Yancey Tavern: a Place That Is Haunted By Benevolent Ghosts

Categories: Ghost

Yancey’s Tavern

The Yancey Tavern, located 1001 Chesnutt Ridge Drive, Kingsport TN, is one of the few places famous for being haunted by benevolent ghosts. If you ask the locals about the tavern, many will claim to hear the music of the many nights travelers spent in the tavern during the Revolutionary War. The place was so beloved by travelers and locals alike that it is said their memories haunt the place even 200 years later. The tavern was built in 1779 by a man named James Hollis and served as a meeting place for the Sullivan County Commissioners from 1779 until 1794, when Hollis passed away.

Hollis sold the building to John Yancey of Abingdon (then known as Wolf Hills) Virginia in 1784, who converted the building into a tavern and inn.

There is a small Indian foot-trail behind the inn, which was still frequently used even after colonists moved into the area and set up the local government at the location. Because of this there were many Indian raids on the tavern, and the local militia ended up fighting more than drinking a lot of the time.

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When the Revolutionary war started, Eaton Fort was erected near the base of the trail, and Yancey’s Tavern continued to be a popular place for soldiers to drink. These soldiers are said to be a good portion of the ghosts that roam the tavern.

When travelers and locals were caught in Indian raids at the tavern they would run to the trap door in the living room and hide in the cellar together, waiting for the fighting to stop, strangers, families and neighbors huddled together in the community gathering place.

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That cellar served as a hiding place long into the Revolutionary war, as well. These people are also said to haunt the place, and perhaps some of them are still waiting in the cellar, listening to the bullets of two centuries ago to stop whizzing by.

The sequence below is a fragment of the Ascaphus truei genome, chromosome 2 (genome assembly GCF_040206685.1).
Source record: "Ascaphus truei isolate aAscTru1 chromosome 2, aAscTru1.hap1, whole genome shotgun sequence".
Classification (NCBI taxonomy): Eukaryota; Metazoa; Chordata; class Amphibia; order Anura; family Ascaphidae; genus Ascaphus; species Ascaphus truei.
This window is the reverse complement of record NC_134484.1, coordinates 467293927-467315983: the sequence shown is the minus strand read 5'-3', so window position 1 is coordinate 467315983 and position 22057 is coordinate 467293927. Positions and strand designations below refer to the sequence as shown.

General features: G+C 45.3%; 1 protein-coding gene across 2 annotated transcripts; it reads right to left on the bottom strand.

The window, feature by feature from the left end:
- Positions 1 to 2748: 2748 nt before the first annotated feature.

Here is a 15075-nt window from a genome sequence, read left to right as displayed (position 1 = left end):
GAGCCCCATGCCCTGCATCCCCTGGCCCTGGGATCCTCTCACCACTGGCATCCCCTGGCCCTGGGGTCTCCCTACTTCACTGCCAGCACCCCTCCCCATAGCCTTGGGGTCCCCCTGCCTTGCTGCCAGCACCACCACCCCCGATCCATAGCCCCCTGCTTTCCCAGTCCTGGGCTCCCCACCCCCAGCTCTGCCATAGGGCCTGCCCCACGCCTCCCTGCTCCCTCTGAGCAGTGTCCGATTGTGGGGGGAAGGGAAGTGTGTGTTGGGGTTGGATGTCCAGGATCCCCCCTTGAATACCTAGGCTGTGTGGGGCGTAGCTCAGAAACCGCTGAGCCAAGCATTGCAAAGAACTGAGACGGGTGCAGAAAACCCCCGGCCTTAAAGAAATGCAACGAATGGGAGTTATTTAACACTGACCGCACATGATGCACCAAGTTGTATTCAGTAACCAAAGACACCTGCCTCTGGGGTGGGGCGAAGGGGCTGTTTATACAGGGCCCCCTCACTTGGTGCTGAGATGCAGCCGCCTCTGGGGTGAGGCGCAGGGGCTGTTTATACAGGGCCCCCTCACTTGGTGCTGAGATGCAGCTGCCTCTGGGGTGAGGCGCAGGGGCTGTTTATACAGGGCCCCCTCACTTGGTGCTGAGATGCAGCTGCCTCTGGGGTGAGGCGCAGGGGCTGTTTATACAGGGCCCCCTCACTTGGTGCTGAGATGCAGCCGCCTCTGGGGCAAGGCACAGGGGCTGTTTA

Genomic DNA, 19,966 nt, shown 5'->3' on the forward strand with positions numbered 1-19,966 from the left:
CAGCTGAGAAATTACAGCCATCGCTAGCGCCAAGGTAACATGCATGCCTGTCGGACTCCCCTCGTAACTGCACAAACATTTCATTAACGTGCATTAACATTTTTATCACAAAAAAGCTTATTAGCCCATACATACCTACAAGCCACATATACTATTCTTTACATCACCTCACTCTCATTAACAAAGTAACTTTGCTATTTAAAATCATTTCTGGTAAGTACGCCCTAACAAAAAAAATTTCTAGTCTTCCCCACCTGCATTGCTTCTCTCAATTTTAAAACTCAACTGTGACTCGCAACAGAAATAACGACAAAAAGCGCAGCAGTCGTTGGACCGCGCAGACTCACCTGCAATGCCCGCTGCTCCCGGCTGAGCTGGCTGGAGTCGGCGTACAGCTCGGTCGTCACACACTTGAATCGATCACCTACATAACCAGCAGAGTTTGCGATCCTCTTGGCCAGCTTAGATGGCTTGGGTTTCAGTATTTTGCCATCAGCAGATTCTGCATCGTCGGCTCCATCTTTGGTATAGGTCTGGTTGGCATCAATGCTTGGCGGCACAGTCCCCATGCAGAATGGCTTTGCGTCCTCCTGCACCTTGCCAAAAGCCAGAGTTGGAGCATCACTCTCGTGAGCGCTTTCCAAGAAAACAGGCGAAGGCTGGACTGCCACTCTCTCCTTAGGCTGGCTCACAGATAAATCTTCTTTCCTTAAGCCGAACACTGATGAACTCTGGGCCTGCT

Half of the tavern was converted to a post office in 1820, which was previously at the Exchange Place much further in town. The rest of the building continued serving as a tavern, and later a courthouse. Locals and travelers alike took solace in Yancey’s now quite reputable tavern. The building continued to serve as a post office well into the Civil War, and the cellar again served as a hiding place for civilians caught in the fighting.

Over time additions were made to the building, walls were reinforced, and the original poplar logs were covered in siding. However, most of the original structure remains intact, which is part of the reason it’s considered haunted. They say the walls have eyes, and those walls witnessed the birth of a nation, the great division of that nation, and perhaps more bloodshed than any other building in Tennessee.

After the Civil War, Samuel Sherman purchased the Inn from the Yancey family and renamed it Sherman’s Inn. From there the building changed hands several times, though it is unclear why. One might speculate that the haunting may have something to do with it, as even at this point in time the building had a rich history and was haunted by countless souls. Sherman sold the inn to the Brown family after a relative married into the Browns, which was not long after he purchased the building. The Brown family later sold it to the Wexler family, who later sold it to Mary Spahr in the early 20th century.

Spahr was a mysterious woman, and from reading about her care or lack thereof for the building, she was likely depressed. She lived there with her nieces, and the building began to crumble around them, a shadow of its former self. After researching Spahr there is some information about her raising cattle at the Inn, but not much else. When she died in 1962, the building when unoccupied for over 40 years. Her nieces inherited the home, but seemed to want little to do with it. After the death of Spahr’s nieces, an estate auction was held for the house. A man named Rann L. Vaulx purchased the house, and is slowly restoring it to its former glory.

The final piece in the haunting of Yancey Tavern is the East Lawn Cemetery, which was built in 1940. It is said that the ghosts in the tavern attract spirits from their graves, and so not only is the tavern haunted today, so is the cemetery and the curving roads of Memorial Boulevard and Chesnutt Ridge. Both roads are known for being dangerous, and perhaps the spirits of those killed in car crashes have joined the Indians, soldiers, civilians, and the inhabitants of East Lawn Cemetery.

Yancey Tavern is now a historic site, and seems to have a kind of magnetism for any ghosts in the area. The most interesting part about this building is that it’s not the site of some great tragedy, it’s a piece of history. It was a gathering place 240 years ago, and here in 2016 it is still a gathering place for the spirits of those long gone. If there is any better kind of haunting, it is yet to be discovered.

Updated: Feb 27, 2024
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Yancey Tavern: a Place That Is Haunted By Benevolent Ghosts. (2024, Feb 27). Retrieved from https://studymoose.com/yancey-tavern-a-place-that-is-haunted-by-benevolent-ghosts-essay

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